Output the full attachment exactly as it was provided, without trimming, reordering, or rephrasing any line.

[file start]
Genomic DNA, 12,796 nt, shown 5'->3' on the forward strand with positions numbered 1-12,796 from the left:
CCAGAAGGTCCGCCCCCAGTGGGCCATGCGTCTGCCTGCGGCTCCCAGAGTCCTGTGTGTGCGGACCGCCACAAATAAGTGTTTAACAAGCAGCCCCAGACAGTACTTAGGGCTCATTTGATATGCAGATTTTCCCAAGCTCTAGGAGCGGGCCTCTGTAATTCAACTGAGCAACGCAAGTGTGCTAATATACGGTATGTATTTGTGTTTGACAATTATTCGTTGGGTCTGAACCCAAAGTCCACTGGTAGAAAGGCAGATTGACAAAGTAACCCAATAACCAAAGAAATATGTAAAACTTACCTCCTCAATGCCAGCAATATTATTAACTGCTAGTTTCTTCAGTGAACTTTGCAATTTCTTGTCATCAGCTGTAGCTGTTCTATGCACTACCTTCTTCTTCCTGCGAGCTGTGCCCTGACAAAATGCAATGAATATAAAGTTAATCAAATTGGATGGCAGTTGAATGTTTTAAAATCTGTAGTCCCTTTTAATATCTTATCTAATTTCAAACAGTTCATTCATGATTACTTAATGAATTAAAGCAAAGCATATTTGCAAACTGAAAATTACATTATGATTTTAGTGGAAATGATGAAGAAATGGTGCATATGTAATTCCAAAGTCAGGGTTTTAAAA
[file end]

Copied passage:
Genomic DNA, 12,796 nt, shown 5'->3' on the forward strand with positions numbered 1-12,796 from the left:
CCAGAAGGTCCGCCCCCAGTGGGCCATGCGTCTGCCTGCGGCTCCCAGAGTCCTGTGTGTGCGGACCGCCACAAATAAGTGTTTAACAAGCAGCCCCAGACAGTACTTAGGGCTCATTTGATATGCAGATTTTCCCAAGCTCTAGGAGCGGGCCTCTGTAATTCAACTGAGCAACGCAAGTGTGCTAATATACGGTATGTATTTGTGTTTGACAATTATTCGTTGGGTCTGAACCCAAAGTCCACTGGTAGAAAGGCAGATTGACAAAGTAACCCAATAACCAAAGAAATATGTAAAACTTACCTCCTCAATGCCAGCAATATTATTAACTGCTAGTTTCTTCAGTGAACTTTGCAATTTCTTGTCATCAGCTGTAGCTGTTCTATGCACTACCTTCTTCTTCCTGCGAGCTGTGCCCTGACAAAATGCAATGAATATAAAGTTAATCAAATTGGATGGCAGTTGAATGTTTTAAAATCTGTAGTCCCTTTTAATATCTTATCTAATTTCAAACAGTTCATTCATGATTACTTAATGAATTAAAGCAAAGCATATTTGCAAACTGAAAATTACATTATGATTTTAGTGGAAATGATGAAGAAATGGTGCATATGTAATTCCAAAGTCAGGGTTTTAAAA